- The Making of a Philosopher: My Journey Through Twentieth-Century Philosophy by Colin McGinn
- A History of the Mind: Evolution and the Birth of Consciousness by Nicholas Humphrey
- Consciousness – An Introduction by Susan Blackmore
- Mapping the Mind by Rita Carter
- Mean Genes: From Sex to Money to Food: Taming Our Primal Instincts by Terry Burnham
- Social Cognition by Ziva Kunda
- Strangers to Ourselves: Discovering the Adaptive Unconscious by Timothy D. Wilson
- The Halo Effect: How Managers let Themselves be Deceived by Phil Rosenzweig
- The Mind Doesn’t Work That Way: The Scope and Limits of Computational Psychology by Jerry A. Fodor
- The Paradox of Choice: Why More Is Less by Barry Schwartz
- The Status Syndrome: How Social Standing Affects Our Health and Longevity by Michael G. Marmot
- The Wisdom Paradox: How Your Mind Can Grow Stronger as Your Brain Grows Older by Elkhonon Goldberg
- Thinking and Deciding by Jonathan Baron
- Thinking, Fast and Slow by Daniel Kahneman
- Why Everyone (Else) Is a Hypocrite: Evolution and the Modular Mind by Robert Kurzban
- Critical Phenomena in Natural Sciences: Chaos, Fractals, Selforganization and Disorder: Concepts and Tools by Didier Sornette
- Deep Learning by Ian Goodfellow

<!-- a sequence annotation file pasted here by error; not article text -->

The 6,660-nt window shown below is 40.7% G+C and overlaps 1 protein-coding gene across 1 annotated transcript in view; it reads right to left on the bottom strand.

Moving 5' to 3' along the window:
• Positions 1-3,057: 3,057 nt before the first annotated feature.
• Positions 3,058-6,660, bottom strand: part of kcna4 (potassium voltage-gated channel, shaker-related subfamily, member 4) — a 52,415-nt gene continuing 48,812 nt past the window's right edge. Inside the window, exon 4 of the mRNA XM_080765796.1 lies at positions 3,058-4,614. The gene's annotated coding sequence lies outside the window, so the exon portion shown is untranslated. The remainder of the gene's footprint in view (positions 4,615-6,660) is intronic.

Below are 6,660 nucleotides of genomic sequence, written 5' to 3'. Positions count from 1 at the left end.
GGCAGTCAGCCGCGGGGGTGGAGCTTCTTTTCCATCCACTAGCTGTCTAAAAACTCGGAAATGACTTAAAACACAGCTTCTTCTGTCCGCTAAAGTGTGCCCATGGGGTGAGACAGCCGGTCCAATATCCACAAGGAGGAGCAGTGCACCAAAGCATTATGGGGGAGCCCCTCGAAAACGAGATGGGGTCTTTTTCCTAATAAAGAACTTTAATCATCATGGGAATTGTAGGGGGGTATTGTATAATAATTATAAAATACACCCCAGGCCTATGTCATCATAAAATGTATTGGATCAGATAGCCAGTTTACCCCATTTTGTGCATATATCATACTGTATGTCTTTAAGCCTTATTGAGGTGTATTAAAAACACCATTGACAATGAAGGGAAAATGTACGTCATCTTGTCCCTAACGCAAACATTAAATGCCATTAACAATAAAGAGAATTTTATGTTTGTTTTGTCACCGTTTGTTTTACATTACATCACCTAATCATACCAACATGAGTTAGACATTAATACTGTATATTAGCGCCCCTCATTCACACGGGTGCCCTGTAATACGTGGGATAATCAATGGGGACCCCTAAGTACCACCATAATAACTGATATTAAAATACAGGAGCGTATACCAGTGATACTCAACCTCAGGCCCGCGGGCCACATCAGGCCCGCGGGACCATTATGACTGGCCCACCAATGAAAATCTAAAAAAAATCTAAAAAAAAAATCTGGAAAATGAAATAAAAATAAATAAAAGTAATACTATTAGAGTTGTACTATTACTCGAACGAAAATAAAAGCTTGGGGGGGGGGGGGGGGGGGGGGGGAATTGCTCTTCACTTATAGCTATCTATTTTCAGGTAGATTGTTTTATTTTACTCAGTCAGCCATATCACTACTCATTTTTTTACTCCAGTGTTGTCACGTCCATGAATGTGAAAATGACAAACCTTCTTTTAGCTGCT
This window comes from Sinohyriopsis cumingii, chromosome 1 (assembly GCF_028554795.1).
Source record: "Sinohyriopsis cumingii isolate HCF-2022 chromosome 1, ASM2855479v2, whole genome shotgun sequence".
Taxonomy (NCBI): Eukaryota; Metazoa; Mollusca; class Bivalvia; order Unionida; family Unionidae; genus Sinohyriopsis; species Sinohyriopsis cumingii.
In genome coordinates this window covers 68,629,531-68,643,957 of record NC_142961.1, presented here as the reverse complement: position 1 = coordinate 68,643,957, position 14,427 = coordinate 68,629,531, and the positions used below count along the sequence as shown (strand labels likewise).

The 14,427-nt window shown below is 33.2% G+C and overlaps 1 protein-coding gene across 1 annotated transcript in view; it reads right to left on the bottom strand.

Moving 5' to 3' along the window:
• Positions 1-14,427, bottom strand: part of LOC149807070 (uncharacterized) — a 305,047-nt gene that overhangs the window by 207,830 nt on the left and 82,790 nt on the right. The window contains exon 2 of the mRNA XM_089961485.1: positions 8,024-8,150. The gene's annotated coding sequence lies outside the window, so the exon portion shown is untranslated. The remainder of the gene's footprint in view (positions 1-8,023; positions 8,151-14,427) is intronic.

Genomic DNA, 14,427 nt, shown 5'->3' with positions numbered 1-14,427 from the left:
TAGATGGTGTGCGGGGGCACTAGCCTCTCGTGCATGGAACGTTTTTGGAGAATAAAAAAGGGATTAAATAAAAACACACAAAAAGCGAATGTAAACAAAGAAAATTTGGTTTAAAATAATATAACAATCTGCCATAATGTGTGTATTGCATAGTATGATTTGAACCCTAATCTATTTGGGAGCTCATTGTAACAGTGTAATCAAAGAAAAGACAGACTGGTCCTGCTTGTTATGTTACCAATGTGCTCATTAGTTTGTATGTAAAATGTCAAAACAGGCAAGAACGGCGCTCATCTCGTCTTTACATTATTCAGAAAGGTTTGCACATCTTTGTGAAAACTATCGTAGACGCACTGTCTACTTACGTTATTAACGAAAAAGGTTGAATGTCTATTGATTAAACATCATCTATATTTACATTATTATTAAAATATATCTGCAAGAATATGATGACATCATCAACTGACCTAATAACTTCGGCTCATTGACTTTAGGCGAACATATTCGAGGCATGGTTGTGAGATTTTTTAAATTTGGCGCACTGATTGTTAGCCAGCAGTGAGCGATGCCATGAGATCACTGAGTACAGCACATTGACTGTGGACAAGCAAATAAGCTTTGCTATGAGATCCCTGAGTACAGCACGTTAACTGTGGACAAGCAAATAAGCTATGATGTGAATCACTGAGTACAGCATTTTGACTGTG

- Explaining Social Behavior: More Nuts and Bolts for the Social Sciences by Jon Elster
- How Nature Works: The Science of Self-Organized Criticality by Per Bak
- Idea Makers: Personal Perspectives on the Lives & Ideas of Some Notable People by Stephen Wolfram
- Invariances: The Structure of the Objective World by Robert Nozick
- Order Without Design: How Markets Shape Cities by Alain Bertaud
- Perilous Interventions: The Security Council and the Politics of Chaos by Hardeep Singh Puri
- The Obstacle Is the Way: The Timeless Art of Turning Trials into Triumph by Ryan Holiday
- The Hour Between Dog and Wolf: Risk Taking, Gut Feelings and the Biology of Boom and Bust by John Coates
- The Tyranny of Experts: Economists, Dictators, and the Forgotten Rights of the Poor by William Easterly
- Who We Are and How We Got Here: Ancient DNA and the New Science of the Human Past by David Reich
Reading List Archived From Taleb’s Website
Below is the reading list from Taleb’s personal website, which has since been deleted. Thankfully, we’re able to access an archived version via The Wayback Machine.